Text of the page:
That example is wrong for two important reasons. First, it’s fairly clear that shouting fire like this is not merely speech, but an action. It is the setting of a false fire alarm. It is like pulling the lever on the electronic fire alarm, which is easily seen as an action, and we can regulate actions. It is illegal to do a false fire alarm, particularly if it could cause a stampede.
Secondly, it’s a great demonstration of the evils of censorship. That argument became famous in the supreme court case Schenck v. United States. The case revolved around distributing leaflets which opposed the Draft in WWI. The court considered promoting resistance to the draft as akin to shouting fire in a crowded theatre. With our modern sensibility, we now see the debate about the merits of the draft to be an important one in a free society, one where all voices should be heard. Back then, they decided that the “incorrect” anti-draft position was so terrible it was like setting a false fire alarm. The reason why we can’t trust any agency to decide what speech is good and what is bad becomes very clear if you examine this case.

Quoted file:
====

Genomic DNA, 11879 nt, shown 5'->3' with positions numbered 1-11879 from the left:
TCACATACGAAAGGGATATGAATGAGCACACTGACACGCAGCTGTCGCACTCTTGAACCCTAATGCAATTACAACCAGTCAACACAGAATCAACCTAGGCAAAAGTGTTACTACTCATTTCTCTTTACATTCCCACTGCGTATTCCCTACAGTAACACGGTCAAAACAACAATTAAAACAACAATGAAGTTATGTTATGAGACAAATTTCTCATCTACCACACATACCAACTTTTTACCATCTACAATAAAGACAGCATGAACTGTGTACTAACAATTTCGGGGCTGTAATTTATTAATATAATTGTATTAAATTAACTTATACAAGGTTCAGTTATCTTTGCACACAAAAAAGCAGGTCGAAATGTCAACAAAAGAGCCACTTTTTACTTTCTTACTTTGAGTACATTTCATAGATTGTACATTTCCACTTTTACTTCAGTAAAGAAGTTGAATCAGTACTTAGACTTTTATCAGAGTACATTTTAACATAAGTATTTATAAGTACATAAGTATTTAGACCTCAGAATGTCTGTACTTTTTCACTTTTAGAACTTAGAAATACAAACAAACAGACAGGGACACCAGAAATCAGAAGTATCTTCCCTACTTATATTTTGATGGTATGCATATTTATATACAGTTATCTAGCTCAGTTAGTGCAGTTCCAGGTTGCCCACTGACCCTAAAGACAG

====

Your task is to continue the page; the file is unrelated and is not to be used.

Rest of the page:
Generally, free speech law has allowed actions to be regulated but not speech. So setting a false fire alarm can be regulated. In addition, restrictions on the time and manner of speech can be regulated. They can make a rule prohibiting megaphones, but they can’t make a rule which ends up prohibiting megaphones based on what is said through them.